However, last month’s lower transportation costs and fuel prices came on the back of declining global oil prices due to slower demand for international travel as well as supply chain disruptions in China, which affected manufacturing sectors across the globe.
The Philippines’ top source of imported capital and consumer goods last year was China, whose purchasing managers’ index (PMI)—a proxy for manufacturing growth—fell to a record-low 35.7 last month.
A March 4 report of the United Nations Conference on Trade and Development (Unctad) titled “Global trade impact of the Coronavirus (COVID-19) Epidemic” showed that the Philippines would be the 18th most affected economy by disruptions in Chinese production. It said at least 13 Philippine industries, with total worth of $300.4 million, could face export declines.
In case a shortage in supply of products happened alongside slower consumer spending on goods and services, prices would go up faster than usual.
“China’s PMI dive will mean lower supply of some goods, which could turn inflationary for select baskets, more notably the core,” said Security Bank chief economist Robert Dan J. Roces.
“Overall price growth can be offset if we consider non-core where we see lower fuel prices and ample supply of food. In sum, there could be inflationary tendencies but not too drastic as we saw in 2018,” he said.
Socioeconomic Planning Secretary Ernesto M. Pernia said the disruption in global supply chain amid China’s COVID-19 woes “will drive producers to raise local supply with fuel prices dropping and, hence, cost of production.”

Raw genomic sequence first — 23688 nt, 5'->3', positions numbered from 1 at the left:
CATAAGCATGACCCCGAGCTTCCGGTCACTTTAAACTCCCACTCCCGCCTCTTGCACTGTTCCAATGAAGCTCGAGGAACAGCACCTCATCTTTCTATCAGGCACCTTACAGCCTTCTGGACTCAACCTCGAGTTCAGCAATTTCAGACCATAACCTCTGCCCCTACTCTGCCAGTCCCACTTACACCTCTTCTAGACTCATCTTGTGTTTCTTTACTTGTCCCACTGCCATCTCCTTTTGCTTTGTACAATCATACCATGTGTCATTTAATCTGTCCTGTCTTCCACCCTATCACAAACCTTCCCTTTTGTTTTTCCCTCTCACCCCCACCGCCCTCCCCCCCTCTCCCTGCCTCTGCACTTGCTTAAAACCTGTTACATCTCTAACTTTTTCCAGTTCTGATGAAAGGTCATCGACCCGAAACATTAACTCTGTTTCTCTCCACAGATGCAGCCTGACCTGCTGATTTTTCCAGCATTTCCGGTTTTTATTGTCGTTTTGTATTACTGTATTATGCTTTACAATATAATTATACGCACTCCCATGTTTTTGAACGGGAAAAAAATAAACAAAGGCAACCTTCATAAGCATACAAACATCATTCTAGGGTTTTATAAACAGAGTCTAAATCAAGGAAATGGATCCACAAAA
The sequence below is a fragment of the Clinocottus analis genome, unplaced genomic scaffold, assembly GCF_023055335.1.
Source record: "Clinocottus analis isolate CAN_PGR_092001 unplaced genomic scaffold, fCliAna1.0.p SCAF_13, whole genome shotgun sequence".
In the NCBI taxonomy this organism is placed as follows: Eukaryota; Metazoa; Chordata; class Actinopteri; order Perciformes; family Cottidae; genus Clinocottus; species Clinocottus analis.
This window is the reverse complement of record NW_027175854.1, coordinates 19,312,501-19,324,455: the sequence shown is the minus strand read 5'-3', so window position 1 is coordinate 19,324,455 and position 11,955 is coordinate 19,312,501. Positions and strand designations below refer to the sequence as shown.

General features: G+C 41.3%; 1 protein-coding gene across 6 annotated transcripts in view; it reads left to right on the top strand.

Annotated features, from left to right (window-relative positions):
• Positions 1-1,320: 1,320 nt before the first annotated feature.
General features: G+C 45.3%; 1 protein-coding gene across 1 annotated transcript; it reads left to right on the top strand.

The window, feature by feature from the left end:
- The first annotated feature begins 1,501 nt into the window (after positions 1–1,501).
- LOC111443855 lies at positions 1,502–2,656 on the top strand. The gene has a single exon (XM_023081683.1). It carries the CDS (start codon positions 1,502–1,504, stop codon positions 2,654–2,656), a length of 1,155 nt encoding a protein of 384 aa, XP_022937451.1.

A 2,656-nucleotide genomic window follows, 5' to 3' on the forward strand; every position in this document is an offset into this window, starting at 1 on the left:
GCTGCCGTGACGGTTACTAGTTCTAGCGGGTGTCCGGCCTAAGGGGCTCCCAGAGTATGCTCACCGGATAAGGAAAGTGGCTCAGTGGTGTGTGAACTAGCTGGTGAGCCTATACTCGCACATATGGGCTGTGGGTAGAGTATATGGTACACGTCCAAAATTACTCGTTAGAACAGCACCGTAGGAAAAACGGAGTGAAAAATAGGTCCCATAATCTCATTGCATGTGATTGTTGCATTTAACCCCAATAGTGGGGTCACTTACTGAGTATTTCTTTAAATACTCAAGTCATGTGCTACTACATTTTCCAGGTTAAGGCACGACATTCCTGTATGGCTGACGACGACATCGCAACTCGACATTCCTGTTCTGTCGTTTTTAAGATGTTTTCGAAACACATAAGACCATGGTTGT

“On the other hand, with Chinese supply scarcer, consumers will tend to shift to locally produced goods,” Pernia, who heads the state planning agency National Economic and Development Authority (Neda), told the Inquirer.
But Rizal Commercial Banking Corp. (RCBC) chief economist Michael L. Ricafort warned that “shift to higher-priced alternatives could either be passed on to consumers/end users that lead to higher prices and lead to some uptick in inflation, or absorbed by local companies/businesses that result in lower profits/narrower profit margins especially if the market is competitive.”
To address any inflationary risk, Pernia said “there’s need for better policy coordination between government and business sector” as “the ‘invisible hand’ of the market won’t be enough.”
Finance Undersecretary Gil S. Beltran told the Inquirer that “diversification is the solution to reduce risks and expand alternatives—diversifying products, sources of inputs, and market outlets so that you are not tied to just a few.”
Beltran, who is the Department of Finance’s (DOF) chief economist, said the Departments of Agriculture (DA) and of Trade and Industry (DTI) already have programs aimed at diversifying the Philippines’ trade partners.
“A policy mix is an option to temper the COVID-19 threat,” he said. “The government should be able to go for a two-pronged fiscal action with government able to accelerate its spending capability,” he added.
“Prudent monetary actions should also come into play,” Roces said.
Ricafort noted that “over the past year or so amid the lingering and escalating US-China trade war” some US firms had already reduced reliance on Chinese imports.
Edited by TSB